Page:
It's been a while since a Canadian won a medal in the men's race at the New York City Marathon.
Not since Jerome Drayton finished second at the prestigious event in 1977 has a Canadian stood on the men's podium in Gotham.
When Drayton accomplished the feat, he had set the Canadian marathon record two years earlier — a two hours, 10 minutes and nine seconds clocking at the 1975 Fukuoka Marathon in Japan, which still stands as the national mark.
That could all change Sunday when Simon Bairu of Regina, Canada's top distance runner, makes his debut at the 2010 New York City Marathon (9 a.m. ET).
The 27-year-old University of Wisconsin alumnus has dedicated his past two years of training specifically to the marathon, under coach Jerry Schumacher at a Nike-sponsored training group in Oregon.
"I always told my coach that I had two goals going into my first marathon," Bairu said. "To train consistently at a high, intense volume, and to stay healthy. I've achieved both of them, and that's probably the biggest confidence booster for me."
But Bairu's body didn't respond well to months of marathon training last year, forcing Schumacher to pull the plug on the original plan, which called for Bairu to run a marathon in fall 2009.
The decision to be patient, rather than chase prize money, paid off. Bairu has had a banner year in 2010.
It began with an upset victory over American Ryan Hall in the Phoenix Rock 'n' Roll Half Marathon in January.
In March, Bairu was the top non-African at the World Cross-Country Championships, finishing 13th.
He followed that up with a Canadian-record performance in the 10,000 metres at the Payton Jordan meet in California, running a blistering 27 minutes, 23.63 seconds.
Then there was the 1:02:08 half marathon that Bairu ran in Philadelphia in September, as a tune-up for New York.
'There's a reason the record has lasted'
All signs seem to indicate that Drayton's 35-year-old Canadian record is in jeopardy.
"I appreciate people believing in me, and that they think I can break one of the oldest records in my debut marathon. [But] there's a reason why that record has lasted as long as it has. It's not an easy feat, and my goal [in New York] isn't to break the record. It's just to compete," Bairu said.
Although Bairu is like the Sidney Crosby of Canadian distance running, he hasn't been around for much of the pre-race hype in New York. Wednesday's press conference was his first formal media gathering, he said. Bairu and his training partners, Americans Tim Nelson and Shalane Flanagan, sought refuge in upstate New York for a couple of days to get away from the distractions.
All three of the Oregon-based runners are making their marathon debuts on Sunday, and they have been featured prominently in promotional videos for the race. Bairu has even blogged about the experience for the New York Times.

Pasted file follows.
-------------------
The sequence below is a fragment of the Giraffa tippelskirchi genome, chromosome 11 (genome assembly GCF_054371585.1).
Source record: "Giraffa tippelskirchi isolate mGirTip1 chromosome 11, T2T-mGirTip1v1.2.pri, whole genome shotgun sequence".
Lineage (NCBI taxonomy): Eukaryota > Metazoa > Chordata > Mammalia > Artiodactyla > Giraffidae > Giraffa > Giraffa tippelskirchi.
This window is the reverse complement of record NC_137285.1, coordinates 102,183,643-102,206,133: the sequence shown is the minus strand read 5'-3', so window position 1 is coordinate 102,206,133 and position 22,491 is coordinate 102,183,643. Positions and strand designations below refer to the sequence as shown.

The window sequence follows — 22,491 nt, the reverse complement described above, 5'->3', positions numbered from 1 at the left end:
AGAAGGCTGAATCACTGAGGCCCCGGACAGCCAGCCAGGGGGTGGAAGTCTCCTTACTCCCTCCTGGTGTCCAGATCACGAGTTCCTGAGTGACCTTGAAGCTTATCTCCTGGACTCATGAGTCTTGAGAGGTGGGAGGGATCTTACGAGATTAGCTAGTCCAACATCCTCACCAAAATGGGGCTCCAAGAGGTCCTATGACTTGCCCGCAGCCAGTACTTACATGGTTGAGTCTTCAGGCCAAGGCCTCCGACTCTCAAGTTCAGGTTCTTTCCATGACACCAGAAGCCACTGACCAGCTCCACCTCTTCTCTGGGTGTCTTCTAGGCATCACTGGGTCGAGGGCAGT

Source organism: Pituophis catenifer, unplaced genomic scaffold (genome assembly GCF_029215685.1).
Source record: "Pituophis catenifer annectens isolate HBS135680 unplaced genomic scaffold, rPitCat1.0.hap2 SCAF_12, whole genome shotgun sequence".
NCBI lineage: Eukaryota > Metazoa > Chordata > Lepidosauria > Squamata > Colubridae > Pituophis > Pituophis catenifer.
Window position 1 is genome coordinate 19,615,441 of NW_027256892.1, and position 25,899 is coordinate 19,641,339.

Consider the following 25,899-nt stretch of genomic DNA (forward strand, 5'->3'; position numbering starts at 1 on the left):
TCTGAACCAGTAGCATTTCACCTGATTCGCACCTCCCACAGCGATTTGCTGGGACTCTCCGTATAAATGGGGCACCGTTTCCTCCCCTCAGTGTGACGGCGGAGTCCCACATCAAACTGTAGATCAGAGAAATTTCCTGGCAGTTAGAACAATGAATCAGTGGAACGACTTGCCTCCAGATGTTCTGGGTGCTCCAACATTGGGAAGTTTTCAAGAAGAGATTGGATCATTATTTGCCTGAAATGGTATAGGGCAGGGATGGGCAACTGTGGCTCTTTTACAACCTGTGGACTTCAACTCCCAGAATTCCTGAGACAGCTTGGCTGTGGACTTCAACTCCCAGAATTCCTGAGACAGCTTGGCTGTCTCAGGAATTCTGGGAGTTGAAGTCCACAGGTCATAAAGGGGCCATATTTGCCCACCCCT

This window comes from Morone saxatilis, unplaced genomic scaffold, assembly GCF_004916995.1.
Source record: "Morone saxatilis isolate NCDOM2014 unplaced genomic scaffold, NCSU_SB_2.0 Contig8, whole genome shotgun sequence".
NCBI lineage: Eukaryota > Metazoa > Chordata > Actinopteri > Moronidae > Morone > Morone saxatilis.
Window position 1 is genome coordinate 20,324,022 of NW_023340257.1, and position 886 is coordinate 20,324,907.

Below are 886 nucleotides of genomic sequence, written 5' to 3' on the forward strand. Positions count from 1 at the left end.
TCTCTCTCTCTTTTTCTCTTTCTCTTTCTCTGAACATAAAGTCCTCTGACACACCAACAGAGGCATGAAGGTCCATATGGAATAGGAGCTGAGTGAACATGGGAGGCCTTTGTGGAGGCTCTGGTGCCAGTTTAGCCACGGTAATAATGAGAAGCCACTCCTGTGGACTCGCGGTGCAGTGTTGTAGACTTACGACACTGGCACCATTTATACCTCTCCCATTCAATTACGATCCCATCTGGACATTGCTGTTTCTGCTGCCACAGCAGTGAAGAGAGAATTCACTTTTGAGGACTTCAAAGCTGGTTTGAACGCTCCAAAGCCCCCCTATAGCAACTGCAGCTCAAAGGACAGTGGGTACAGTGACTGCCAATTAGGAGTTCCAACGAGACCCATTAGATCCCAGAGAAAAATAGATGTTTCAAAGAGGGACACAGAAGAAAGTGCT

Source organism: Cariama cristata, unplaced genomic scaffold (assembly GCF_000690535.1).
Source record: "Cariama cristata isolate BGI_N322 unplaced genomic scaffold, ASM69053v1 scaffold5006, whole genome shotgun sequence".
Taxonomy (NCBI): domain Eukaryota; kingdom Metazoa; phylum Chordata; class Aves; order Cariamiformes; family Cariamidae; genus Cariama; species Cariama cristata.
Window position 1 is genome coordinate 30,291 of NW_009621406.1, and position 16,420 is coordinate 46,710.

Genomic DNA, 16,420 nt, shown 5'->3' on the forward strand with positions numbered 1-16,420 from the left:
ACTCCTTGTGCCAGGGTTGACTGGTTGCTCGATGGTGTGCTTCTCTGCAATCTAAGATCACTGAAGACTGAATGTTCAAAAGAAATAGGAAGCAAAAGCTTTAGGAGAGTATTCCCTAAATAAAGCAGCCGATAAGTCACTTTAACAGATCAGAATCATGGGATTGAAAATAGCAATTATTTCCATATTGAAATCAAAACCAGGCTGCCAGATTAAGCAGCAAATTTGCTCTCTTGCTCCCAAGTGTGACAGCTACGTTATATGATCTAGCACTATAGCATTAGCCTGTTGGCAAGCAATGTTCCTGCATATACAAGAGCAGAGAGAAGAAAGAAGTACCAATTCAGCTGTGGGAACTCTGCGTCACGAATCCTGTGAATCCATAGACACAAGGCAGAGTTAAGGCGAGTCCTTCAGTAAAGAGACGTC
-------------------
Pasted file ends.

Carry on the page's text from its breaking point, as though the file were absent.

But Bairu isn't losing sight of his main goal, which is to be among the world's best in the marathon at the 2012 Olympics in London. The Canadian record will likely fall along the way, but he admits that he might not be the first to get it.
Reid Coolsaet and Eric Gillis — both of the Speed River track club in Guelph, Ont. — have shown world-class ability. Coolsaet met the Olympic qualifying standard when he ran 2:11:23 at the Toronto Waterfront Marathon in September, while Gillis was less than a minute behind in 2:12:08.
The Canadian record may not be Bairu's target on the hilly and challenging New York course, but the Olympic standard of 2:11:29 most certainly will be.
Bairu, who has won a record seven Canadian cross-country titles, chose New York to make his debut because it's a tough course that requires athletes to "grind it out." There are no pacemakers and the course record is almost four minutes off the world record time.
But Bairu ran under 29 minutes for 10 km on a hilly and snowy cross-country course in Guelph at the 2009 nationals, so there's no reason he can't accomplish something special in the five boroughs of the Big Apple.
He'll have friends, family and his old club coach from Regina, Steve Gersten, cheering him on along the 42.2-kilometre route. Even his Canadian rival and potential future Olympic teammate Coolsaet is making the trip to show his support.
"I think he'll do really well," Coolsaet said. "But the marathon is so hard to predict — especially first one.
"You run into a zone that you never do in practice. [But Bairu's] a tough guy, so I think he'll do okay."
It's unlikely that Bairu will break 2:10 or the Canadian record, Coolsaet added, but punching his ticket to London is a strong possibility.
Olympians dominate field
The competition will be stiff, with world record holder Haile Gebrselassie of Ethiopia and defending champion American Meb Keflezighi in the field. The start line will include at least a dozen runners who have gone under 2:10. If all goes according to plan, they could pull Bairu to a fast time.
"I want to beat people. That's what the marathon is about. I'll determine if New York was a success by looking at who I beat, and if I beat people who I wasn't supposed to beat," Bairu said.
In pre-race predictions, some experts have picked Bairu as high as third.
Gebrselassie is the odds-on favourite and believes he can challenge the course record of 2:07:43. His world record of 2:03:59 was set on the flat Berlin course in 2008.
For Bairu, racing the Ethiopian distance king is going to be an experience that he'll always remember.
"I think I'll be in awe for about a mile, and then I'll try to figure out a way to beat him."